As attention focuses on the upcoming monetary policy announcement of the Reserve Bank of India (RBI), it's safe to say that non-inflationary growth is out of the central bank's hands. One could see an asset price inflation on monetary easing and the stock markets are already discounting it with the two-week rally.
Monetary easing often leads to growth, but any wealth accretion is quickly eroded by inflation. Sustainable growth is not triggered by monetary easing, it needs the creation of abundant goods and services. This is possible only when free markets are confident enough to invest and grow.
India's policy muddle has frozen investments and output resulting in deceleration of production, which obviously puts an upward pressure on inflation. Decelerating output with rising money supply is the catalyst for inflation.
It's in this context that a chorus of experts are calling for monetary easing and the RBI, in all probability, might oblige. Inflation in India is still running high and adding more money will only worsen the problem. It takes real reform of strong money and sustained industrial deregulation to spur long-term growth and arrest inflation. Think of the US in the 1980s, which adopted this approach. For two years the US economy went into a ditch as it cleared the monetary and regulatory excesses. It then roared back for a two-decade boom.
In India we have the Reserve Bank standing alone trying to fight inflation with tight money, on the one hand, but on the other hand, deficit financing by the government loosens money supply. Then we have the government refusing to deregulate and create growth that could not only lick inflation but cut deficits through increased tax receipts. So as one looks at the RBI for relief, don't expect anything that will give investors the confidence to take a long term view of the economy.
In case the RBI cuts rates or eases the cash reserve ratio (CRR), we could see a continuation of the rally that began on 4 June from the support level we had mentioned. A support level is where the demand for stocks exceed supply, which leads to a rally in price. A look at the charts of the Sensex (Click here for Sensex chart) and Nifty (Click here for Nifty chart) shows how much prices can rally.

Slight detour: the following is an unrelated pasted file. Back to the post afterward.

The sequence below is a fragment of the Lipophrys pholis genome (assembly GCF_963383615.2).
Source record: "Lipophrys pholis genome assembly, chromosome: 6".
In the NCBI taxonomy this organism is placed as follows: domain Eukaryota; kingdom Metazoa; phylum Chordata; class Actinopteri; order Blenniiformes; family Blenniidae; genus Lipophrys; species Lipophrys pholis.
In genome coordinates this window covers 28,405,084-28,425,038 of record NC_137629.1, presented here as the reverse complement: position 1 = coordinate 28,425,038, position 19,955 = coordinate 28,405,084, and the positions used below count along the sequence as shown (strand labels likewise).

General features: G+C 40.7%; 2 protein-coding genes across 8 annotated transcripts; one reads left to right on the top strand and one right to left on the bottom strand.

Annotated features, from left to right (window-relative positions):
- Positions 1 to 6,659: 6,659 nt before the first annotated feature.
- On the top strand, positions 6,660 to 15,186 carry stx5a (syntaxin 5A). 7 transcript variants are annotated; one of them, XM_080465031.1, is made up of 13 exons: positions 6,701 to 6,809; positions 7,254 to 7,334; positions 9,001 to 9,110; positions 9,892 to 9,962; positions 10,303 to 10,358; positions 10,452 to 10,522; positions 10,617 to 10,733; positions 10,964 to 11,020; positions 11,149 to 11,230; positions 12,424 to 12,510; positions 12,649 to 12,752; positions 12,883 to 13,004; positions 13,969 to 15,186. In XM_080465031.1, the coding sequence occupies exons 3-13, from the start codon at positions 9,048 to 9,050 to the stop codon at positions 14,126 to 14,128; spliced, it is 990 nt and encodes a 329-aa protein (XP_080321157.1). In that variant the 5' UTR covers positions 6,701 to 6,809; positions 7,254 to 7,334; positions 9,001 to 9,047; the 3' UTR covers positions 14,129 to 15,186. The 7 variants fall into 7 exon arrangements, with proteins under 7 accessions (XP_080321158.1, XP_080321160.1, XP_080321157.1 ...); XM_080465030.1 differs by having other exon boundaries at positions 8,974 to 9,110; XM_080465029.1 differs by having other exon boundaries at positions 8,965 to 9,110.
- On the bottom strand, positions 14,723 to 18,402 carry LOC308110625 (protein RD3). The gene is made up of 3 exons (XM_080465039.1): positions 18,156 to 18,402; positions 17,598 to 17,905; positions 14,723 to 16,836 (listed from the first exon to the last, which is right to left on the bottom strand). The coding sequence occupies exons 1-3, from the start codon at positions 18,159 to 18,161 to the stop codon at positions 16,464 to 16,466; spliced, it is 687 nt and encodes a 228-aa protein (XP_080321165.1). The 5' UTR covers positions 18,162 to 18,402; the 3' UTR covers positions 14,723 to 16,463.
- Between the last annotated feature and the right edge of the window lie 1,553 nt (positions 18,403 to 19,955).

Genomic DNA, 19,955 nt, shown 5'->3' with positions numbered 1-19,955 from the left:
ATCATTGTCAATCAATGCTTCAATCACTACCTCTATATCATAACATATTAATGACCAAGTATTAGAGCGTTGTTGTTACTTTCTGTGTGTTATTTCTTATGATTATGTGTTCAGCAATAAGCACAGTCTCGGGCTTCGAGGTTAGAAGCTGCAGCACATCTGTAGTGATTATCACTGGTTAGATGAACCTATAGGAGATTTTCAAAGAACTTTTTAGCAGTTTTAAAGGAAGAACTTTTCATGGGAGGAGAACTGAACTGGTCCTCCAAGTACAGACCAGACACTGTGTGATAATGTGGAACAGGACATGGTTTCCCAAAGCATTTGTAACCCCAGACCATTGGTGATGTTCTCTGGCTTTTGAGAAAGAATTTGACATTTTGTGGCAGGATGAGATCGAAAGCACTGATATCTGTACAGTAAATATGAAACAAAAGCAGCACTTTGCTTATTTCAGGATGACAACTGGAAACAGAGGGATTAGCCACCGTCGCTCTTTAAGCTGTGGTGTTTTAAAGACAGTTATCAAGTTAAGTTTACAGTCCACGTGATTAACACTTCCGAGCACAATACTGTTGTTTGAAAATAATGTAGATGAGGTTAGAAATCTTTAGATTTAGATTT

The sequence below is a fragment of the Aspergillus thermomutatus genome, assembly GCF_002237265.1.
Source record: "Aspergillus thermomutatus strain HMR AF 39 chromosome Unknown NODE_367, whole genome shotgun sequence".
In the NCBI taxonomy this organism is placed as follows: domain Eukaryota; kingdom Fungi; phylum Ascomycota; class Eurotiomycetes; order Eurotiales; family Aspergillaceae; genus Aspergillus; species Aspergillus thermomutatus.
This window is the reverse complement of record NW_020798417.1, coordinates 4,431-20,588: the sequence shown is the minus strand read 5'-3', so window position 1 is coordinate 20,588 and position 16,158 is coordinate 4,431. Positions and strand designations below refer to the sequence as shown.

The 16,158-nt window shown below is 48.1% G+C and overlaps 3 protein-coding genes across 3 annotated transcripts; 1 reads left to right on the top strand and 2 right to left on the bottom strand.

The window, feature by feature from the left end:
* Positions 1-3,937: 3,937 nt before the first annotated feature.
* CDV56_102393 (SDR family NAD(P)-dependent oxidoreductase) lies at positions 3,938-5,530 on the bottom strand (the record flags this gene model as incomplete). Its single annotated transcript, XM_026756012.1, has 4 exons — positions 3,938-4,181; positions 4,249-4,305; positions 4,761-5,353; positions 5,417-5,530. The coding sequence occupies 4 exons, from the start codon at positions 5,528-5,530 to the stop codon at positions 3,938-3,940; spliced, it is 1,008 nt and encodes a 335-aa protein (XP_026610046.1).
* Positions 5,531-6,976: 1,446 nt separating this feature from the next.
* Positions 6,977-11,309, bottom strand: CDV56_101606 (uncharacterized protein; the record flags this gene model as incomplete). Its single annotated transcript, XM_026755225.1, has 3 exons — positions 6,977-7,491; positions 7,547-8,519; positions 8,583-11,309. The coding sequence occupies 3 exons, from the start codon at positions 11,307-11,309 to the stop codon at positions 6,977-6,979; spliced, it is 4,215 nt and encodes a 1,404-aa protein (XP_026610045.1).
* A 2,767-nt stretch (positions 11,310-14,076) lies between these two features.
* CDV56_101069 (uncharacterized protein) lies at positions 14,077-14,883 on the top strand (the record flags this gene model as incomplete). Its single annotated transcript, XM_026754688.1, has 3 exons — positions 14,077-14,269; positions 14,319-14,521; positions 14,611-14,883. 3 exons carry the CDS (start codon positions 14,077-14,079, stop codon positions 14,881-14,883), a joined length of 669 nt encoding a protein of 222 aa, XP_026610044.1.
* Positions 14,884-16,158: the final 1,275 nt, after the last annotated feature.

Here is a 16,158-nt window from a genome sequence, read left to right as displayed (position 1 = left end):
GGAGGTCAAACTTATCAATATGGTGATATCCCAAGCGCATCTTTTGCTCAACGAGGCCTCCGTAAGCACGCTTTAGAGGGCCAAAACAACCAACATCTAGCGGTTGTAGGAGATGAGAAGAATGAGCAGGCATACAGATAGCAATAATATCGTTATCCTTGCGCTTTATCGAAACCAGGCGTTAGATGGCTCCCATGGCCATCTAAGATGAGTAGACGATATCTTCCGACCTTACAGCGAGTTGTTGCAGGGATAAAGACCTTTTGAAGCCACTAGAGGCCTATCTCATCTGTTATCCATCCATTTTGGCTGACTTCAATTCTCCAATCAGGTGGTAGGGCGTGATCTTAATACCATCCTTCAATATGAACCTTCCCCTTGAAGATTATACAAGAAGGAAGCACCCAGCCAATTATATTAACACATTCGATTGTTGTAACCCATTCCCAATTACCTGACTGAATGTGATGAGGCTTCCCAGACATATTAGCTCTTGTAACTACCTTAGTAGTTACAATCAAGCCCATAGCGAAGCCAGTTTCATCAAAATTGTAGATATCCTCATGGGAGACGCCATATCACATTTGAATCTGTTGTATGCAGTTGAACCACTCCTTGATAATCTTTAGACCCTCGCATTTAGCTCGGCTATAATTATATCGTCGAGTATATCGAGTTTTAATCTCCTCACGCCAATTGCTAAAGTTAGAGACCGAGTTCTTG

Prices can go up to the resistance zones marked in red lines on the chart. Resistance zones are levels where the supply of stocks exceeds demand, due to which prices turn lower.
The indexes, however, have to close above Friday's high to go higher. This is crucial as the market may have already discounted the RBI's potential action and may not rally further. But if the RBI does nothing it will be bad for the markets.
Once prices reach the resistance zones, we expect a fall. Investors who bought stock should exit all or part of their positions a little below the resistance zones and book a profit. The resistance zones are also good areas to short the market. After the market reaches the resistance zones, we'd be in a better position forecast how much it can fall.
An analysis of the charts tells us that Nifty is relatively stronger than the Sensex and can hence reach resistance first and fall. It's possible that the Sensex may never reach its resistance level and fall once the Nifty starts falling.
On a fundamental level, the bulls face a lot of headwinds. There are the Greek elections over the weekend and, if the leftist parties seeking to renege on austerity commitments win, we could see the markets fall. We also have rising yields in Spain and Italy, which could put a downward pressure on the markets.
As the cliche goes: these are dangerous times, play carefully.
George Albert is Editor, www.capturetrends.com